Mike Downey's commentary ["Los Angeles: City That Fans Forgot," Dec. 18] misses the point. It should have been entitled: "Los Angeles: City That Forgot Fans."
The "slow, gradual decay" he writes about has been caused by teams that for the most part are not competitive, the ever-increasing price of tickets and violence in the stands.
Los Angeles sports fans attend events expecting to be entertained, with the hope that their team will win, possibly enough to reach the playoffs and bring home a championship. If that possibility does not exist, fans will not pay the price to attend. It has always been this way. Then, if the team does reach the playoffs, fans are rewarded with even higher ticket prices. No wonder Dodger playoff games didn't sell out.
I imagine the press box is a relatively inexpensive and safe place to watch a sporting event. Maybe Mr. Downey should buy a ticket and sit with the fans a few times. As for me, I'll watch on television at home. It's cheaper, no beer will be spilled on me and there is no fighting, except over the remote control.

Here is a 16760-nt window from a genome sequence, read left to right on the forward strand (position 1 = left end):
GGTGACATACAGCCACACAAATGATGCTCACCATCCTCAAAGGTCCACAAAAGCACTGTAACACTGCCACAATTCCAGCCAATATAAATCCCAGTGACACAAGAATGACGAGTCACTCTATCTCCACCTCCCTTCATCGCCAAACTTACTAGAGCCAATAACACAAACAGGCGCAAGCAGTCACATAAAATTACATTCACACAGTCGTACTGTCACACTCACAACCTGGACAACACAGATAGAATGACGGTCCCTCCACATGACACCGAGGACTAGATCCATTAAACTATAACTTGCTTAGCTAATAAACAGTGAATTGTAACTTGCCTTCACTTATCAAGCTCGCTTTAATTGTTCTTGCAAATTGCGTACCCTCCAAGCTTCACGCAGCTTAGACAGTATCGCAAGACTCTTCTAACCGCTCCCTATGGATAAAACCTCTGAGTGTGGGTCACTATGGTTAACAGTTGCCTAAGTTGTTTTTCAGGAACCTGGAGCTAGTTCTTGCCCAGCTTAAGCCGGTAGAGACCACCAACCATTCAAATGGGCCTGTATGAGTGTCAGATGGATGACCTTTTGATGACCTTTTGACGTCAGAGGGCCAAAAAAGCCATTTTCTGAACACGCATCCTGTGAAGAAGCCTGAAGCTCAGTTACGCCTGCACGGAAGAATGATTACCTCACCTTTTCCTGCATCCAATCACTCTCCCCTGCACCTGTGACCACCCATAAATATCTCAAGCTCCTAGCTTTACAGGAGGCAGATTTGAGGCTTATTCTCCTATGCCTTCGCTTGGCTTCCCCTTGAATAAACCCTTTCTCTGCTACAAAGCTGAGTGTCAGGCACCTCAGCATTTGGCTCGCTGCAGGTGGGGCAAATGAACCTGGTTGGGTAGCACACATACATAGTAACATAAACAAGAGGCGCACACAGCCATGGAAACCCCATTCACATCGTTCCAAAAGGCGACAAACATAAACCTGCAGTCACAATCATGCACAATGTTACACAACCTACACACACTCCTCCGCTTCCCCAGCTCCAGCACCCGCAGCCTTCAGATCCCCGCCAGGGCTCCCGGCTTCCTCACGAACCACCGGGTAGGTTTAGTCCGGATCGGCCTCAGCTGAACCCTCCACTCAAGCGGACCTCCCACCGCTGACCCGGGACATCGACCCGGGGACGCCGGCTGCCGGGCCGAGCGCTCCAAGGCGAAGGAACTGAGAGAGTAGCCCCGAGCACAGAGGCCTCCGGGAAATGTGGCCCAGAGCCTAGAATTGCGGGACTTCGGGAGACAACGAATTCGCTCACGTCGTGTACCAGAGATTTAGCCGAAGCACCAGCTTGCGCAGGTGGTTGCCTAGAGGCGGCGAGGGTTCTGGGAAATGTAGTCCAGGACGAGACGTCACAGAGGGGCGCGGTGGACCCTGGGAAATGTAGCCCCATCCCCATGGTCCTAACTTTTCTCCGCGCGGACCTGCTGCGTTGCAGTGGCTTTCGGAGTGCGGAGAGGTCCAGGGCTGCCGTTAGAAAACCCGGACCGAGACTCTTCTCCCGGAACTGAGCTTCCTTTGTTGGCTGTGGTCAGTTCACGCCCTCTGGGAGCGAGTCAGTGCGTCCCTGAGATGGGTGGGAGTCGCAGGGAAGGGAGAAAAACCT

STEVEN A. FULLER
Do you really expect us to schlep along our city's overcrowded, poorly planned rapid transit system on our days off? Should we risk our lives, traveling into the violent, crime-infested neighborhoods our sports stadiums are located in? Should we allow these organizations to gouge us for everything from ticket prices to hot dogs?
Should we follow teams whose general managers and owners show less sense than a rookie owner in a garage football fantasy league? Should we be loyal and give thanks to athletes who continually show us they don't know what class is? Should we become invested in organizations and leagues that aren't invested in us?
The dying L.A. sports scene is a reflection of the impatient, frightened, materialistic, violent, impulsive, self-centered society we live in.
Here are four reasons why more people don't attend professional sporting events:
1. Money. Only a guess, but I'd guess it has been a very long time since you paid for tickets, parking, concessions, etc. Can you name a team that hasn't raised ticket prices since 1990? I can name people who haven't had a raise since then.
2. Time. Most people who have children who attend school simply do not have time to attend a sporting event during the week. On weekends, it very easily takes six to eight hours to drive, park, watch the event and drive back home.
3. Safety. The area around the Coliseum . . . need I say more? Do you think that the area around the Forum is any better? And once inside, do I dare root for a team out loud without the risk of being beaten up by someone who doesn't agree with me?